Say, for instance, that you have been accepted into a temporary, short-term internship program in the field that aligns with your desired career path. While you may be undoubtedly grateful for this opportunity and the doors it may open for you, this does not necessarily mean that you should allow your employer to take advantage of you. That is, you must ensure that your rights as an intern are secured. Continue reading to learn whether interns are protected by employment laws and how one of the experienced California wage & hour lawyers at Stansbury Brown Law, PC can help you understand your given rights.

Are interns protected by California employment laws?

In certain respects, interns throughout the state of California are protected by its employment laws. For instance, interns have the same legal rights to protection against discrimination and harassment as every other state employee has. They are specifically protected under the California Fair Employment and Housing Act, which states that it is illegal for employers of five or more employees to discriminate against job applicants, interns, and employees due to a protected class. Further, it prohibits any retaliation against job applicants, interns, and employees who have asserted their rights under the law.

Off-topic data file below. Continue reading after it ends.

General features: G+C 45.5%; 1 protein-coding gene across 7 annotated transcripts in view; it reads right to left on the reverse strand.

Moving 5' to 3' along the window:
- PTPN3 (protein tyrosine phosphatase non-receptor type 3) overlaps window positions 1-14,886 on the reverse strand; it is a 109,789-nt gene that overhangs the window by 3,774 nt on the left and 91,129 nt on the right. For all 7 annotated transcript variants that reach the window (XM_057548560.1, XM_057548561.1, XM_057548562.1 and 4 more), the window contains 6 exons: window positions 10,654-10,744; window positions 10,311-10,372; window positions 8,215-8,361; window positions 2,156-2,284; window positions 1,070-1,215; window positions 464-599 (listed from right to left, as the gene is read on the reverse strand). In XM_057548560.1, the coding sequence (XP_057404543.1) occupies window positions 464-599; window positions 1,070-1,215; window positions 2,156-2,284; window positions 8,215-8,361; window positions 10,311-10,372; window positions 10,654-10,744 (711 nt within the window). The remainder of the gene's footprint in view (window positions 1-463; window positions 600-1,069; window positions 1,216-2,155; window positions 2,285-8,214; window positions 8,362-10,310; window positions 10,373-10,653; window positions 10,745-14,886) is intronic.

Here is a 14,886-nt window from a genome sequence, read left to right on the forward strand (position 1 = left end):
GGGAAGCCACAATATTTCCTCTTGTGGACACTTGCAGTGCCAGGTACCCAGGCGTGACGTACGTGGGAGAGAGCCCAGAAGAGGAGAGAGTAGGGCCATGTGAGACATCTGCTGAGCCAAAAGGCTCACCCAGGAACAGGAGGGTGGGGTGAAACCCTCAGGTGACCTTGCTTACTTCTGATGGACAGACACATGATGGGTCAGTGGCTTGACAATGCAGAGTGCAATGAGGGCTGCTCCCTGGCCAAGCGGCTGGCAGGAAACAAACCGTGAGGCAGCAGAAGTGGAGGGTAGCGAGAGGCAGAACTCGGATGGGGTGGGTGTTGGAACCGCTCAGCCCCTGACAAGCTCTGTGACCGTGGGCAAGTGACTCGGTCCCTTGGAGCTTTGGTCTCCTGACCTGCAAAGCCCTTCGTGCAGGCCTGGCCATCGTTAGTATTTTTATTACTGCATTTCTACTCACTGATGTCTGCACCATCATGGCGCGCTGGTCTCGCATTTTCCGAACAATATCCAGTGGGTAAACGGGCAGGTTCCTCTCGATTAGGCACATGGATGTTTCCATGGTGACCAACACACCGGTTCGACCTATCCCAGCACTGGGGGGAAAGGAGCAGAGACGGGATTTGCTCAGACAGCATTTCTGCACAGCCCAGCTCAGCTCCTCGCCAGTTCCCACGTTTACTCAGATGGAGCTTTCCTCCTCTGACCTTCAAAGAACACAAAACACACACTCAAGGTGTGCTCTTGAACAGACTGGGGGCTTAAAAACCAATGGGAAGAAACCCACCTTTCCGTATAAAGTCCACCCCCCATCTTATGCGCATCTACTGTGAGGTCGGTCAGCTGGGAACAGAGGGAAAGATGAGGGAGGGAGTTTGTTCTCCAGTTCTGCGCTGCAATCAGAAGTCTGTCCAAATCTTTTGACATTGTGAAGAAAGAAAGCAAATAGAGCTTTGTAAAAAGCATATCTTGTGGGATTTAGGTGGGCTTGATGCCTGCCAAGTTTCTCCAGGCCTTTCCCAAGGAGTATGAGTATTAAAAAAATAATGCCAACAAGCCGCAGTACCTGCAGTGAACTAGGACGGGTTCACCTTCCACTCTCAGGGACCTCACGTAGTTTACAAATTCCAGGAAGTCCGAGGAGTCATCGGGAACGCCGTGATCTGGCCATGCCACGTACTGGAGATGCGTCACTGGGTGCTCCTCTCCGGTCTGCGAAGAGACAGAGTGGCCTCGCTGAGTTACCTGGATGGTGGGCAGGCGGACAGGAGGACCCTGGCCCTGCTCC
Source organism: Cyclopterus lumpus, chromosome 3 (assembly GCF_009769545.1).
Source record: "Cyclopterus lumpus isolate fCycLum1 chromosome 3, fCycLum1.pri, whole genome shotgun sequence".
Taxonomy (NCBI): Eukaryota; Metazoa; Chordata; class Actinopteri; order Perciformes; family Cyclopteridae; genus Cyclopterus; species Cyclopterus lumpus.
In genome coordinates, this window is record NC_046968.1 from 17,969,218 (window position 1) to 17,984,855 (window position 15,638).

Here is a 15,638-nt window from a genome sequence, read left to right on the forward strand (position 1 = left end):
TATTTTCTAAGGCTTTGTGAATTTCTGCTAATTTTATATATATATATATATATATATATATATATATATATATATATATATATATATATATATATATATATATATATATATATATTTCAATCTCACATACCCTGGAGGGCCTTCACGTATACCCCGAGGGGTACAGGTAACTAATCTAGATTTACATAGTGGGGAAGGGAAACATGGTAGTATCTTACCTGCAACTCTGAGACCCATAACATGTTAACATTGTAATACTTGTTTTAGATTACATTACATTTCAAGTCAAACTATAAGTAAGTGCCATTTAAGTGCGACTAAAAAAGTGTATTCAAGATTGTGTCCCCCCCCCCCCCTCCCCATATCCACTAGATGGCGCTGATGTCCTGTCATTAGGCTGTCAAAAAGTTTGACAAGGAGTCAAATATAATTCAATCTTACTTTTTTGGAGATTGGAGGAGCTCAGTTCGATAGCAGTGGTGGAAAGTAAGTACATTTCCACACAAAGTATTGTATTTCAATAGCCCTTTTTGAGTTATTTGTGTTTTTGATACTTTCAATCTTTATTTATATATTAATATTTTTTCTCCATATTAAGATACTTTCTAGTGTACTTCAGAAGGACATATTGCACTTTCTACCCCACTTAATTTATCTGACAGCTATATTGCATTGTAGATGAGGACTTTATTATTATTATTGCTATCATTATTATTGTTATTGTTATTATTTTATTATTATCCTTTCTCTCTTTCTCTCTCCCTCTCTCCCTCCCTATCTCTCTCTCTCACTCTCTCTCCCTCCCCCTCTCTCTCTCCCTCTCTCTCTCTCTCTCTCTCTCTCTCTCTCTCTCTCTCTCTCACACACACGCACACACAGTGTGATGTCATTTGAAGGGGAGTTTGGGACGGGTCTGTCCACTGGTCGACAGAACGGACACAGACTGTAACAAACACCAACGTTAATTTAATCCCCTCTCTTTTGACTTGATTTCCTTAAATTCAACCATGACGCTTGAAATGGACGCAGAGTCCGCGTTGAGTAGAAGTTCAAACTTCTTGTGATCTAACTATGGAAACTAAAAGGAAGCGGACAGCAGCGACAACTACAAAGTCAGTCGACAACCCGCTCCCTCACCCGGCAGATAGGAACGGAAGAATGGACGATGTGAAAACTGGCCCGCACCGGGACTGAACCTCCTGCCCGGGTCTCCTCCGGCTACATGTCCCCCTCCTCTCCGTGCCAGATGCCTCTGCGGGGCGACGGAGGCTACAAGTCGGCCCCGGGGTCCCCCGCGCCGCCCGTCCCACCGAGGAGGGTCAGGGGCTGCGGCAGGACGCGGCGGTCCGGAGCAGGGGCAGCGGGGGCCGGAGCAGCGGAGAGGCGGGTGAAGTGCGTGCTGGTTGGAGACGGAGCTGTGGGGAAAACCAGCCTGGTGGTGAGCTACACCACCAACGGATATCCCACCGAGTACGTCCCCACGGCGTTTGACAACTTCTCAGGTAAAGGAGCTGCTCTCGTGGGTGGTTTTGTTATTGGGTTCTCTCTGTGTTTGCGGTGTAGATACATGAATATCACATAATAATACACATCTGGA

As far as pay goes, interns are protected by California minimum wage laws and the federal Fair Labor Standards Act. With this, employers are required to pay interns based on the state minimum wage (i.e., $15.50 per hour) and overtime rules (i.e., time and half). Generally speaking, an unpaid internship is only allowed if the intern and their employer are not technically involved in an employment relationship.

What if my employer mislabels me as an intern?

Without a doubt, a common legal issue our firm handles is the mislabeling of employees as interns. Your employer may mislabel you so that they may claim that an employment relationship does not exist and therefore disqualify you from payment opportunities. With this, you must understand the criteria that the United States Department of Labor uses to determine whether an individual is an intern or an employee. The four criteria that are specific to California interns are as follows:

  • Interns are supposed to receive supervision and direction from experienced individuals in the field.
  • Interns are supposed to receive training that can transfer to any other employer.
  • Interns are supposed to undergo a different screening process than employees at the company.
  • Interns are not supposed to receive any employee benefits from the company.

So if you believe that you are being mislabeled and missing out on rightful pay, then you must not wait too long to contact one of the skilled Los Angeles employment lawyers. This is especially because the statute of limitations for your claim is likely three years from the date on which your incident occurred. That said, it is wise if you call Stansbury Brown Law, PC today.